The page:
I Was Just Diagnosed with Actinic Keratosis — What Are My Options?

I Was Just Diagnosed with Actinic Keratosis — What Are My Options?

An actinic keratosis (AK) is a rough, scaly patch on your skin that develops from years of exposure to ultraviolet radiation, primarily from the sun. While AK itself isn't cancerous, it can potentially evolve into squamous cell carcinoma, a type of skin cancer. 

If you just found out that you have an AK or two, be grateful — detecting it early means you can get a jump on treatment and address it before it develops into cancer.

In the Salt Lake City area, there’s no better place to explore your AK treatment options than Holladay Dermatology and Aesthetics. Dr. Robert Topham and our team specialize in diagnosing and treating actinic keratosis and offer several evidence-based solutions.

Treatment options for actinic keratosis

Several effective treatments are available for actinic keratosis. The best one for your specific situation depends on the number, size, and location of your AK lesions and your overall health. 

1. Topical treatments

Topical medications are usually the first-line treatments for actinic keratosis. You apply these creams or gels directly to the AK, where they penetrate and cause the abnormal cells to slough off. Common topical treatments include:

These topical treats are great for multiple AKs. For example, if you’re bald and spend time in the sun without a hat, you may have AK clusters all over your scalp. 

2. Cryotherapy

Cryotherapy is good for individual AK lesions. It freezes them with liquid nitrogen and destroys the abnormal cells, causing them to blister and eventually fall off. 

Cryotherapy is a quick, in-office procedure that typically requires no downtime, but you may have a little temporary redness and swelling.

3. Photodynamic therapy (PDT)

Photodynamic therapy combines a light-sensitizing agent with a special light source. While several agents are available, Dr. Topham uses Amulez® (aminolevulinic acid hydrochloride) gel for its superior results.

One of the most notable differences between PDT using Ameluz®  and other photosensitizing agents is its better absorption and penetration rates due to its higher concentration of aminolevulinic acid hydrochloride.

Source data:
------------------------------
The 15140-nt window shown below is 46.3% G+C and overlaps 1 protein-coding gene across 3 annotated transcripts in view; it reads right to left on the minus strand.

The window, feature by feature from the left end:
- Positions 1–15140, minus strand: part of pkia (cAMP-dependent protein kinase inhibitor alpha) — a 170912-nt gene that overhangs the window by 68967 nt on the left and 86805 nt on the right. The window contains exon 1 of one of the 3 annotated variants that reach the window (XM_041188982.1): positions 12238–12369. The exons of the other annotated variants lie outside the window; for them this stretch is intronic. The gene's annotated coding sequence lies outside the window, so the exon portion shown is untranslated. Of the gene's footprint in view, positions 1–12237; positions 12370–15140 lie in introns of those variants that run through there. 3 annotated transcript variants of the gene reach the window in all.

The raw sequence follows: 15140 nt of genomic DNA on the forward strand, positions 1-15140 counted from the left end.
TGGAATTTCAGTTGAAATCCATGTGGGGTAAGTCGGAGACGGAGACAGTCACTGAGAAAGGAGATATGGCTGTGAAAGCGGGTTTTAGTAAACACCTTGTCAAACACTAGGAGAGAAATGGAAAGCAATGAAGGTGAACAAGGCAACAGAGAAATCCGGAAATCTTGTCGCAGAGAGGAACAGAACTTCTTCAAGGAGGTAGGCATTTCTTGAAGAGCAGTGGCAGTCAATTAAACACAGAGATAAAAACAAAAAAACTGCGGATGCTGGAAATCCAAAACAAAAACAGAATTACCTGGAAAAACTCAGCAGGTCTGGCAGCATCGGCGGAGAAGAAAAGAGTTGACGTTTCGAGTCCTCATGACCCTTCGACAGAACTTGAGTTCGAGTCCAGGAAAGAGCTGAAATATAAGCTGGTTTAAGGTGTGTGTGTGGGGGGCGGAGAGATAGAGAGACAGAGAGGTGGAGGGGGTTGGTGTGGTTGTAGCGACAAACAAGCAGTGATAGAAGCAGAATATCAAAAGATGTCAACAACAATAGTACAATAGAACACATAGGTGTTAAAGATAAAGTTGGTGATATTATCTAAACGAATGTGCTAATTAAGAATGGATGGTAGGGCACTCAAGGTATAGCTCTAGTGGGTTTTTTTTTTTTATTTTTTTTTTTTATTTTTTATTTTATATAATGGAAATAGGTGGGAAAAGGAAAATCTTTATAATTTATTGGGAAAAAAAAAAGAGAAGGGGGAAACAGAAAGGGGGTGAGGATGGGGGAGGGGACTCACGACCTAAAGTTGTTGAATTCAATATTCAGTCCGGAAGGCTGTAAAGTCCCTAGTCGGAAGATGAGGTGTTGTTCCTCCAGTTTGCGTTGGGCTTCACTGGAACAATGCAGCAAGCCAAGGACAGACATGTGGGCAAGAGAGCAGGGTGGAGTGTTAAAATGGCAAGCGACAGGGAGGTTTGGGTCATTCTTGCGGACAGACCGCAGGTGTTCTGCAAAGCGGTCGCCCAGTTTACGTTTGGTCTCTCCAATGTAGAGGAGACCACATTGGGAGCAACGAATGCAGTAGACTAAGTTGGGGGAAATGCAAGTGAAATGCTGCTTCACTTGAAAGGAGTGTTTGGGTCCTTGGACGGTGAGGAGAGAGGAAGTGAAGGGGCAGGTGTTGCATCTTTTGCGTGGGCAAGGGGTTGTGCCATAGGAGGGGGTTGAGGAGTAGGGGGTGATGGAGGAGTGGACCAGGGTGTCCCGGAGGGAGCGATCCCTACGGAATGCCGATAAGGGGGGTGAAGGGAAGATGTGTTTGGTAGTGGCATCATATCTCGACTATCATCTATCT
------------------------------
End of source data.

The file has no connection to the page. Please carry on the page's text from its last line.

Clinical studies show that PDT with Ameluz® clears 100% of AK lesions for over 90% of those who undergo this treatment.

4. Chemical peels

Chemical peels use various acids to exfoliate your skin. Because the process removes the outer layer of damaged skin, it also removes AKs residing in those layers and allows new, healthy skin to replace it. Chemical peels treat multiple AK lesions and improve overall skin texture.

5. Curettage and electrosurgery

Curettage and electrosurgery is a combination procedure where we scrape off the AK lesion with a curette (a sharp, spoon-like instrument) and then treat it with an electric needle to destroy any remaining abnormal cells. We usually use this method for thicker or more stubborn lesions.

Preventing actinic keratosis

While our treatments address existing lesions, we’d much rather help you prevent AKs altogether. Here are some proactive steps you can take to protect your skin from UV damage:

  1. Use a broad-spectrum sunscreen with an SPF of at least 30 every day, even on cloudy days. Reapply every two hours and after swimming or sweating.
  2. Wear protective clothing, like long-sleeved shirts, wide-brimmed hats, and sunglasses when spending time outdoors.
  3. Avoid direct sun exposure, especially during peak hours (10am to 4pm).
  4. Don’t use tanning beds; they emit harmful UV radiation that can increase your risk of skin cancer.
  5. Monitor your skin for new or changing lesions, report them to Dr. Topham immediately, and see us for regular skin checks. 

If you have suspicious spots and suspect actinic keratosis, call Holladay Dermatology & Aesthetics in Holladay, Utah, to schedule a skin check.

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